DESPERATE COLLEGES BEGIN CULLING FACULTY

Colleges, faced with vanishing revenues, have reached a point where many are considering the previously unimaginable: laying off faculty.

Colleges are dealing with rising cleaning and sanitation costs due to the virus, having to stockpile protective equipment and other supplies. At the same time, they are losing revenue from the absence of foreign students, locked-down sports programs, and miserly state budgets, as well as from a growing number of students who find higher education unaffordable and are shunning college altogether.

Schools also depend on revenue from students’ room and board, bookstore sales, and purchases of incidentals, such as snacks and college clothing.

Not only are those lacking now, but also many universities and colleges are seeing a dramatically smaller enrollment this fall. Some experts predict 15 percent fewer students arriving or returning, which translates to an estimated $23 billion in lost revenue.

To balance its books, the University of Akron laid off nearly 100 full-time professors, about 20 percent of its faculty, in mid-July. Earlier this month, the University of Texas at San Antonio dumped 69 teachers. Ohio University has conducted three rounds of firings since May, letting go more than 50 educators.

Other schools are actively considering similar measures.

Professors and other faculty members make up an average 70 percent of a college’s costs.

TREND FORECAST: As we forecast in March when schools began to close down, under the New ABnormal restrictions, ending of sporting events, etc., college towns will become ghost towns… “Rust Belts 2.0.” From hotels, restaurants, taverns, retailers, renters… businesses big and small will shrink and/or go broke.

8 Comments
  1. onlyme 1 week ago

    this would be a healthy purge for universities if they would first eliminate all those high paying administrative positions and bullshit departments. I’m speaking of Vice President of diversity and gender studies.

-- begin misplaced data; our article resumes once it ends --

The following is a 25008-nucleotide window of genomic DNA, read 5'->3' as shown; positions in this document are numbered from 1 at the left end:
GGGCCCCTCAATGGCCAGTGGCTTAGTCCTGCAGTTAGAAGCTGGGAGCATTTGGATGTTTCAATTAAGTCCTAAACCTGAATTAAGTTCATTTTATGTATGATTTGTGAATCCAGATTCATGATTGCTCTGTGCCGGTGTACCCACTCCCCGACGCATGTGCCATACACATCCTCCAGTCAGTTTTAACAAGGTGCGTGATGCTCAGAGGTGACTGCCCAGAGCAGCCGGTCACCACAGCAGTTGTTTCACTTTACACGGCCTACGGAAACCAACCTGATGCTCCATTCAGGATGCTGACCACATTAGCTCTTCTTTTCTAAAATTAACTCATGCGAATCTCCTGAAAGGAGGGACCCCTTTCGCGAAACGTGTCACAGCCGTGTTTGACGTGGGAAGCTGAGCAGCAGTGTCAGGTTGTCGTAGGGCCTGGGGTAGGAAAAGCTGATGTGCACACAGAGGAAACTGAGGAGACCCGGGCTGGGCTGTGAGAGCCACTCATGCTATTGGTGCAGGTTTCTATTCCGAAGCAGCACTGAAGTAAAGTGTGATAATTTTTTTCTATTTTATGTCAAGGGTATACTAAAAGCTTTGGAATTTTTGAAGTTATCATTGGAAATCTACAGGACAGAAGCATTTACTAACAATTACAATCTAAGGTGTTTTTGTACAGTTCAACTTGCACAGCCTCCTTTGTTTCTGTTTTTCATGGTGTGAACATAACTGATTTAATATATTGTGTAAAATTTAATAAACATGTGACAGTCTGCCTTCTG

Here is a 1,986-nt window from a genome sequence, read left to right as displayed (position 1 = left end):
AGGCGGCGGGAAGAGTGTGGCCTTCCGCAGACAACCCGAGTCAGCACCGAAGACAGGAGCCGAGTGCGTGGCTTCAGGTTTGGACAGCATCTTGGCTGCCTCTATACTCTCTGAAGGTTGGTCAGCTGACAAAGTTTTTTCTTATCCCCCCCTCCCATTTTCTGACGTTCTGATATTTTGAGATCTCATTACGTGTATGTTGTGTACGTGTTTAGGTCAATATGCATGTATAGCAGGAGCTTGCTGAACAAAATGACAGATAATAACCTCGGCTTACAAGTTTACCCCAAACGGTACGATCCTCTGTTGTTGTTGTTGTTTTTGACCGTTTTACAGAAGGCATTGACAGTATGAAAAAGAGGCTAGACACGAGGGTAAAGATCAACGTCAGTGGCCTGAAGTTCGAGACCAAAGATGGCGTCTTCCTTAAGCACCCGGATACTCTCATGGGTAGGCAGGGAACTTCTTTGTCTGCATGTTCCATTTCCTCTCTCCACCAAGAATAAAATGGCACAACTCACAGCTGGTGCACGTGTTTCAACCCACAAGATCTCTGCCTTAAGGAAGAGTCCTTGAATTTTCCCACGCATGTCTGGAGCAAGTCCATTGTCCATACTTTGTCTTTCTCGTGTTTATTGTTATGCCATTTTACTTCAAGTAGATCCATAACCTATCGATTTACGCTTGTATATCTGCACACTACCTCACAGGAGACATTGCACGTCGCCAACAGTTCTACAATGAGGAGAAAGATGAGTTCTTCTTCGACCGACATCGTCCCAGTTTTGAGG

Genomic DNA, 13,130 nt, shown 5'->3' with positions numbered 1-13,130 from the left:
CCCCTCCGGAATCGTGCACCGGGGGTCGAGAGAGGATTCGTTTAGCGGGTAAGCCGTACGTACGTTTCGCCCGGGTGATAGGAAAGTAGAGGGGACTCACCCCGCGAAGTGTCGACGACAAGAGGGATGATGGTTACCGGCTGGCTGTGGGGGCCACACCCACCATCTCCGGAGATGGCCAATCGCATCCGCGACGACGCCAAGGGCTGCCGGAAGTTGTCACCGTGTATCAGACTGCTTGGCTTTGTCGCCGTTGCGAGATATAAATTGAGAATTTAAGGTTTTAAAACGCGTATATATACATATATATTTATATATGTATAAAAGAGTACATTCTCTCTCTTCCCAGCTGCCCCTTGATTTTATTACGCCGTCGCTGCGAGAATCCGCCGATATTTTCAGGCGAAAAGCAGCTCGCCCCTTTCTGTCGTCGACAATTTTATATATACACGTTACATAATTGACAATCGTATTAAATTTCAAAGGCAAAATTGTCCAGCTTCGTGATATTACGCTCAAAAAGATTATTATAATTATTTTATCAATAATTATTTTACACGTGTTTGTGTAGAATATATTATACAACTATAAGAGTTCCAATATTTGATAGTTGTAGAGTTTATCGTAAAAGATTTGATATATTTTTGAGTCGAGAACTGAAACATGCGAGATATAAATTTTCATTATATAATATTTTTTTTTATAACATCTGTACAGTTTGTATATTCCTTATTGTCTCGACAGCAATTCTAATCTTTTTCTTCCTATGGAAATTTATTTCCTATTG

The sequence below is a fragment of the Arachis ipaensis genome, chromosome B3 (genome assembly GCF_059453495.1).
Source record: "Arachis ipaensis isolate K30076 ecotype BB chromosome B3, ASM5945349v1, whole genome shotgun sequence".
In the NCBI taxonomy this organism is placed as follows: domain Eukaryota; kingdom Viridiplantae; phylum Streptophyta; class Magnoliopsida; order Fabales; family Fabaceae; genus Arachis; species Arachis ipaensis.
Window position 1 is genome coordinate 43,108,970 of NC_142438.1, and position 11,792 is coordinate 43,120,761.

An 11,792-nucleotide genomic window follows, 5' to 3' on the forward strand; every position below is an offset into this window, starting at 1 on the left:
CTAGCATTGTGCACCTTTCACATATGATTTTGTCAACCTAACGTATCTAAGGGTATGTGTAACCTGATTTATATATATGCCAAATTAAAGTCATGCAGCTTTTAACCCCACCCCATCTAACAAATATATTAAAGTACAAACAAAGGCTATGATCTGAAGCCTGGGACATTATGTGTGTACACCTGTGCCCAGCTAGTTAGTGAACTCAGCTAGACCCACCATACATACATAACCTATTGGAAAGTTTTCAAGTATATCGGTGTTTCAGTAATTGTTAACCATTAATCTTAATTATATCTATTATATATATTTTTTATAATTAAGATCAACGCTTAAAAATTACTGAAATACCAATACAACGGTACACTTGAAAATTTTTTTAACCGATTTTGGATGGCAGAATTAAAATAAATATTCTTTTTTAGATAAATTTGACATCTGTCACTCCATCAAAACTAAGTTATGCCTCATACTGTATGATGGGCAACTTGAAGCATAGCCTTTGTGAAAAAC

2. Jay Jericho 1 week ago

    The word ‘university’ has become meaningless when you look at the standards gap between the top and bottom. More engineering and manufacturing applied colleges may be a better model.
    Phoenix University continue to advertise on YouTube – their degrees proudly offer you 50% credit for any life experience. And its accredited.

  3. Philip Zyrski 1 week ago

    It’s not what you know…it’s who you know! Let’s get that straight! You could earn multiple college degrees (undergraduate and graduate) and go nowhere! I know people who got their college degree and are stil stuck in their hated dead end jobs. I know people who earned their licenses and certifications and the best job they could get is an overnight job in some runned down dump with weirdos wandering the streets. I knew total morons who got the big offers from reputable firms just because they have a relative or close friend working there. It happens all the time. If you don’t know anyone in any industry, then you’ll most likely won’t get any job or you’ll get the worst job in the worst firm in the entire industry…the kind of job that nobody else wants. So, that’s the reason why colleges and universities are a waste of time, effort and money.

  4. Robert Deimel 1 week ago

    Thank you, Only Me, for your insightful comment. Robert Deimel

  5. michael mcclure 1 week ago

    i live near enormous state in pennsylvania and i have always wondered why, if it is such a successful business model, my forced donation is somewhere between 40 and 60 dollars a year.

  6. JustSayin 7 days ago

    I feel no sorrow for bloated colleges going under.

  7. Rock 5 days ago

    Not a bad trend. Cut the Marxist professors who destroyed the brains of our young people.

  8. MW 5 days ago

    I agree with Philip. Who you know is more important than what you know. That’s why I worked at a country club as a teen. I worked harder than the other caddies and attendants and was awarded an Evans scholarship. Every summer during college, I interned at members’ companies. Upon graduating from college, I had three job offers from prominent people in the community. Today, I’m a member at the same club.

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